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Ten years on, post-tsunami Sri Lanka charts a course for global crisis zones

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26 December 2014, New York.

“From Aid to Enterprise,” a case study released by  BRAC on the 10th anniversary of the Indian Ocean tsunami, suggests a  path from grant-based aid to sustainable interventions and for-profit  enterprise.
 

Mangalika and her husband, K.G. Sirisena, recall the wall of water  that swept over their home in coastal Sri Lanka ten years ago. “Eight  feet of water came into the house,” she says. “The only things left were  the clothes we were wearing. We were lucky to escape with our lives.”

Dec. 26 marks the 10-year anniversary of the Indian Ocean earthquake and tsunami,  one of the deadliest natural disasters in recorded history. An  estimated 230,000 people in 14 countries lost their lives in the  disaster and immediate aftermath.

To mark the anniversary and highlight the possibilities for renewal  in areas hit by wars, epidemics and natural disasters, BRAC, the  development organization based in Bangladesh, has released a case study  on its experience in Sri Lanka, “From Aid to Enterprise: BRAC’s Evolution from Relief to Sustainable Financial Services in Sri Lanka.”

Mangalika and her husband, featured in the report, were running a  home-based business servicing Singer-branded and other electronic  appliances, employing 12 part-time employees and making a profit of  roughly $750 a month. The tsunami laid waste to their business along  with countless others.

Mangalika with her family


Mangalika with her husband and three sons in front of the family's new repair center.                  

"Crises  of historic magnitude can lead to equally historic gains if women have  the tools they need to seize control of their lives and wellbeing." –  Susan Davis


Mangalika rebuilt her business with microfinance loans from BRAC,  using small loans to purchase spare parts such as motors, compressors  and fans and power. “We were determined to re-build what we had, no  matter what,” she says. “BRAC’s loans allowed us to do that.”

 

In “From Aid to Enterprise,” officials at BRAC discuss the challenges  of transitioning an initially grant-funded nonprofit development  organization into a sustainable microfinance institution, and in this  case a for-profit microfinance provider eventually sold to the private  sector in 2014.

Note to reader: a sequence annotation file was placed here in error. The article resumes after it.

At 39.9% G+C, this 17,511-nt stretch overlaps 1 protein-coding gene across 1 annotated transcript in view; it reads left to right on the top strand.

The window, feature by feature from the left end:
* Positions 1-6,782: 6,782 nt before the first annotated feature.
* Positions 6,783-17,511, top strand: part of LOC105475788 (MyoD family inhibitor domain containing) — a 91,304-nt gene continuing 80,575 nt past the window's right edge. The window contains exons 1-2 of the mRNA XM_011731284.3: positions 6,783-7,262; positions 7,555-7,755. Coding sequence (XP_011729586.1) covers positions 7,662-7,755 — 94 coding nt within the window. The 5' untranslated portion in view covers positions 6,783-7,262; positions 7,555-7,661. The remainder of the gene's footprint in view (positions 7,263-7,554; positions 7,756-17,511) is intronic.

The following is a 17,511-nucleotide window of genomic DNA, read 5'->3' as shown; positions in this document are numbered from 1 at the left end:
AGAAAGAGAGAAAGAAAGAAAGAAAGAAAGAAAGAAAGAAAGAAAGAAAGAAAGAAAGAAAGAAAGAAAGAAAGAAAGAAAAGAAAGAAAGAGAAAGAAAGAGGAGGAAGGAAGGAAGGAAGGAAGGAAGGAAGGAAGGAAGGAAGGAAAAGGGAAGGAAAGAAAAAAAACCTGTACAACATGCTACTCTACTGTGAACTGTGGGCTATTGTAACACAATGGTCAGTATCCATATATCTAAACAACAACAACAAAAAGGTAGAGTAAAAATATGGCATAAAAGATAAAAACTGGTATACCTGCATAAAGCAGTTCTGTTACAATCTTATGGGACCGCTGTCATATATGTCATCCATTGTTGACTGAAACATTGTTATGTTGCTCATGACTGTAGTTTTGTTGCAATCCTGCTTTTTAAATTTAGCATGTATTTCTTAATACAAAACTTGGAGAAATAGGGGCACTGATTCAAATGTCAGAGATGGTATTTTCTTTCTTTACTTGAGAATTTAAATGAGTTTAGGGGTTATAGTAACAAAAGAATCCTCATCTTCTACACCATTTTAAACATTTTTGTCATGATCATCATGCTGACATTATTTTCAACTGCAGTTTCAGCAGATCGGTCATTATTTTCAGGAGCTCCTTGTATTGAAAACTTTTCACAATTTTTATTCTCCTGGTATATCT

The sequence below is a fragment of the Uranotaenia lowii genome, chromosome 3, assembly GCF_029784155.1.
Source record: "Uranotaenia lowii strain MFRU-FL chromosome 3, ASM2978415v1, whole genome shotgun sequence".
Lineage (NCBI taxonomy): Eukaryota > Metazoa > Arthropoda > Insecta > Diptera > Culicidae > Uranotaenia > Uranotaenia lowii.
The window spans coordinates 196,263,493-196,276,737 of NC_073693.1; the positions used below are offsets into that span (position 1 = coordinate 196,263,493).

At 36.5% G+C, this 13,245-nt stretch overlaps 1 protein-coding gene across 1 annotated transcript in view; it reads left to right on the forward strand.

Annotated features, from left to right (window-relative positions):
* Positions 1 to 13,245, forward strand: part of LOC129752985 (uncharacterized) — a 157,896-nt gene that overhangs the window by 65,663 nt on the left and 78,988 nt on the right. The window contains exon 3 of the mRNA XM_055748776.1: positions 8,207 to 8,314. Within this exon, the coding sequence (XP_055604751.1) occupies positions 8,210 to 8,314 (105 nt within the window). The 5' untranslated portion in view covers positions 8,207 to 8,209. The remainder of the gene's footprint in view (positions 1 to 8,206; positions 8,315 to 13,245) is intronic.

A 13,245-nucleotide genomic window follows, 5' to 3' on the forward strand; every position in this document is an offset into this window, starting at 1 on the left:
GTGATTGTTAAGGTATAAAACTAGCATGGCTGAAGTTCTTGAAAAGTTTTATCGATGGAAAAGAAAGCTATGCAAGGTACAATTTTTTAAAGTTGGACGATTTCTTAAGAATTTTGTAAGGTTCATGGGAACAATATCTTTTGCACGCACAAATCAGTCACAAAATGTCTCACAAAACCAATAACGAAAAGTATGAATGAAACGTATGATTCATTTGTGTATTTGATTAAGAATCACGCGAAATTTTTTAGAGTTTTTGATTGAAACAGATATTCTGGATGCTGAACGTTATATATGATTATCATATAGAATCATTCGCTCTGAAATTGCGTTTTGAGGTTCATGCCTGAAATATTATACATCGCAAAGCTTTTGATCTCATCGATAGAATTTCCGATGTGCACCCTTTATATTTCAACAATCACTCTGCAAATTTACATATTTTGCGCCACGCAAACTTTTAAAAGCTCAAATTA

“At BRAC, our objective is not to create a surplus for investors, or  to perpetually use donor funds,” says S.N. Kairy, group CFO of BRAC and  BRAC International. “It is to sustainably serve poor people. We prefer  to start with subsidy and donor funds, and then gradually move to  sustainability. That movement has to be driven by clients and their own  ability to borrow greater amounts in their own time.”


A path forward

“From Aid to Enterprise” suggests a path for other countries in a post-conflict or post-disaster stage.

January marks the five-year anniversary of the earthquake that  destroyed large parts of Haiti, for instance. BRAC entered Haiti shortly  after the earthquake and now runs a center that provides artificial  limbs and orthotic devices for those in need. Modeled on a similar BRAC  center in Bangladesh, the BRAC Limb and Brace Center in Haiti is on a  path toward full cost recovery.

The experience of BRAC in Sri Lanka also offers hope for recovery from the Ebola epidemic currently devastating parts of West Africa, according to Susan Davis, president and CEO of BRAC USA.

“Despite the situation we find ourselves in today with the rapidly  unfolding crisis in West Africa due to the spread of the Ebola virus,  it's worth looking at trends from recent decades to understand how  philanthropic capital can build models of sustainability,” Davis wrote in The Huffington Post recently.  “Crises of historic magnitude can lead to equally historic gains if  women have the tools they need to seize control of their lives and  wellbeing.”

BRAC operates microfinance, agriculture, girls’ empowerment and  education programs in Sierra Leone and Liberia, and is part of the Ebola  Survival Fund, a coalition of nongovernmental organizations determined  to crush Ebola.